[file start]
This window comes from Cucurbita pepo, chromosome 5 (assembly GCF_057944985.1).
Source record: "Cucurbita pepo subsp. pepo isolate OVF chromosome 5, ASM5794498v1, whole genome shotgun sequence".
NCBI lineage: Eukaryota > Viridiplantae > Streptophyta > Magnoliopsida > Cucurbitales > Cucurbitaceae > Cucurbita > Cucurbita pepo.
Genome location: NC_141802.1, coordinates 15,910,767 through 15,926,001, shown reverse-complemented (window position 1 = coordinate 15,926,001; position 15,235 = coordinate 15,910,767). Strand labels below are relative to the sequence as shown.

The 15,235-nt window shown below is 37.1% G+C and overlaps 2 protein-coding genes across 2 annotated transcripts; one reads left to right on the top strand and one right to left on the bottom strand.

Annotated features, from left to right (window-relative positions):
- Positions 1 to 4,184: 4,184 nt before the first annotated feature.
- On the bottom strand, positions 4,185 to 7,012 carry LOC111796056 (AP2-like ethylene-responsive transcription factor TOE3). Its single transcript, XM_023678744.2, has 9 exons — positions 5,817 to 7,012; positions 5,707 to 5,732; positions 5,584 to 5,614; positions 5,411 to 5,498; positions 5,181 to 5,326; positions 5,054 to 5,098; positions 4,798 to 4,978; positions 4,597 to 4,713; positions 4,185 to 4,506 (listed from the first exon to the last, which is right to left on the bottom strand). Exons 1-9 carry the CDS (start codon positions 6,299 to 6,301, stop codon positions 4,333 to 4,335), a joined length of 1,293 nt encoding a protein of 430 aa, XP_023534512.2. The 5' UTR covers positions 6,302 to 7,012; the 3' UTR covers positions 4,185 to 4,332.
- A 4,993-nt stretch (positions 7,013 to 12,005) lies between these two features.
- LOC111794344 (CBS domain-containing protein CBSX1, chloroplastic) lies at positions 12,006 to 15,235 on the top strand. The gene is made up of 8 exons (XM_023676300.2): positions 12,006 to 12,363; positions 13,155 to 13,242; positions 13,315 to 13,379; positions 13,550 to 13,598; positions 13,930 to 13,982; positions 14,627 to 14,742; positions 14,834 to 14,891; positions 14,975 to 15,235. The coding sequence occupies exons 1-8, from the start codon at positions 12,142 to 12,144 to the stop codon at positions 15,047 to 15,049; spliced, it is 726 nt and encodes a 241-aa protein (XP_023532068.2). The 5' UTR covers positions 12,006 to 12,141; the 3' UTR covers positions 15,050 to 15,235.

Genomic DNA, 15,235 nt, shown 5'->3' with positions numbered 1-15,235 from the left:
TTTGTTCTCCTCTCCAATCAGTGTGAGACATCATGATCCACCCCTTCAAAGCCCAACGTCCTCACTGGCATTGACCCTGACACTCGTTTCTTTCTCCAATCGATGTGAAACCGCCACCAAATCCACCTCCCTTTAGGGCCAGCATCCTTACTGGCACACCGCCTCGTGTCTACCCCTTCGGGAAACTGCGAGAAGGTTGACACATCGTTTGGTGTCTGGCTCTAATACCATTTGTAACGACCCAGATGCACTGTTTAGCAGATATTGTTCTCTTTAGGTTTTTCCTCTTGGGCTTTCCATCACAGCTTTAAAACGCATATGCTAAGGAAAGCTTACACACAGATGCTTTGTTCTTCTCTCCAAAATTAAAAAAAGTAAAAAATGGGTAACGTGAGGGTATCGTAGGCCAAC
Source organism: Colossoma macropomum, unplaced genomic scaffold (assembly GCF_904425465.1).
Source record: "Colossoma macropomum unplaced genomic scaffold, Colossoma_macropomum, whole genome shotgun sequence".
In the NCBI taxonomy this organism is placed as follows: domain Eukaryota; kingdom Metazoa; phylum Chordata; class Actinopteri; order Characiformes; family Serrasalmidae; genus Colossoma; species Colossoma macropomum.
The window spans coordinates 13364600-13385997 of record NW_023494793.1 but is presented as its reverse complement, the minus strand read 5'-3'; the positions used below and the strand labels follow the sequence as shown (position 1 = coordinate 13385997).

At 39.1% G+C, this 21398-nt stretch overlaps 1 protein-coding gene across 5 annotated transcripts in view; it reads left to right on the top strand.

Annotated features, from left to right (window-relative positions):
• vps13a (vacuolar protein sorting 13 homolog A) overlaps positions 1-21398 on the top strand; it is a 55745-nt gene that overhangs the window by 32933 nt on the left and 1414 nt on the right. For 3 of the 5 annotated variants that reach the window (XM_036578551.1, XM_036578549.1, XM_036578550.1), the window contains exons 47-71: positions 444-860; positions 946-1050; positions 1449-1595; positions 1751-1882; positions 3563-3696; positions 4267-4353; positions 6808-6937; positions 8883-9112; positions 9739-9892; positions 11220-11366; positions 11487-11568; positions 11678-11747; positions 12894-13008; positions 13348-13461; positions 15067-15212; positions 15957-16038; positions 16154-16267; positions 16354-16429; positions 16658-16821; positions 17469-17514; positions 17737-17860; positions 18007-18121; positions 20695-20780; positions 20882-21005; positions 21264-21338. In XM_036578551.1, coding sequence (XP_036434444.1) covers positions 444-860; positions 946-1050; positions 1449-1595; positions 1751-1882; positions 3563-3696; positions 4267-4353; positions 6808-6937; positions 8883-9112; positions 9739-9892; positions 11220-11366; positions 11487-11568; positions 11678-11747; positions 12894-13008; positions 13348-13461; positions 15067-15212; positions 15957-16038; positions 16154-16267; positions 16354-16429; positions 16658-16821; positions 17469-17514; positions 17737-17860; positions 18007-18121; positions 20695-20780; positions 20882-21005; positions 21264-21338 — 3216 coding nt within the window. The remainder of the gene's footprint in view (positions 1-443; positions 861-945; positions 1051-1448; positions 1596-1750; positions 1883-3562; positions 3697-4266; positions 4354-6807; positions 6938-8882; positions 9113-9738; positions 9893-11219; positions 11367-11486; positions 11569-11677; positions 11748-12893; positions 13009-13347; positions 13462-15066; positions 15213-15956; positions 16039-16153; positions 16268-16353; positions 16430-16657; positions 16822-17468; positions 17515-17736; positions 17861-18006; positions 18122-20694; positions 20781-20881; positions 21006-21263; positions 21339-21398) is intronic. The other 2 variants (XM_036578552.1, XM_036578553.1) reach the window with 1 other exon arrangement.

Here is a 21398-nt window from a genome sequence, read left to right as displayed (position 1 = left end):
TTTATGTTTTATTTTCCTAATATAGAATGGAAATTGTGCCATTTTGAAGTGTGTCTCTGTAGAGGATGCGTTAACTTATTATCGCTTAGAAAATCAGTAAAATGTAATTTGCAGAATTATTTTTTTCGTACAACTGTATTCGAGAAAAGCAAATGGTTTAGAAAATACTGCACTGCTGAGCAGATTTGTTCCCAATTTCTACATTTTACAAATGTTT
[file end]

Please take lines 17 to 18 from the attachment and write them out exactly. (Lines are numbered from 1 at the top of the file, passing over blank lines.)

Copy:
At 39.1% G+C, this 21398-nt stretch overlaps 1 protein-coding gene across 5 annotated transcripts in view; it reads left to right on the top strand.

Annotated features, from left to right (window-relative positions):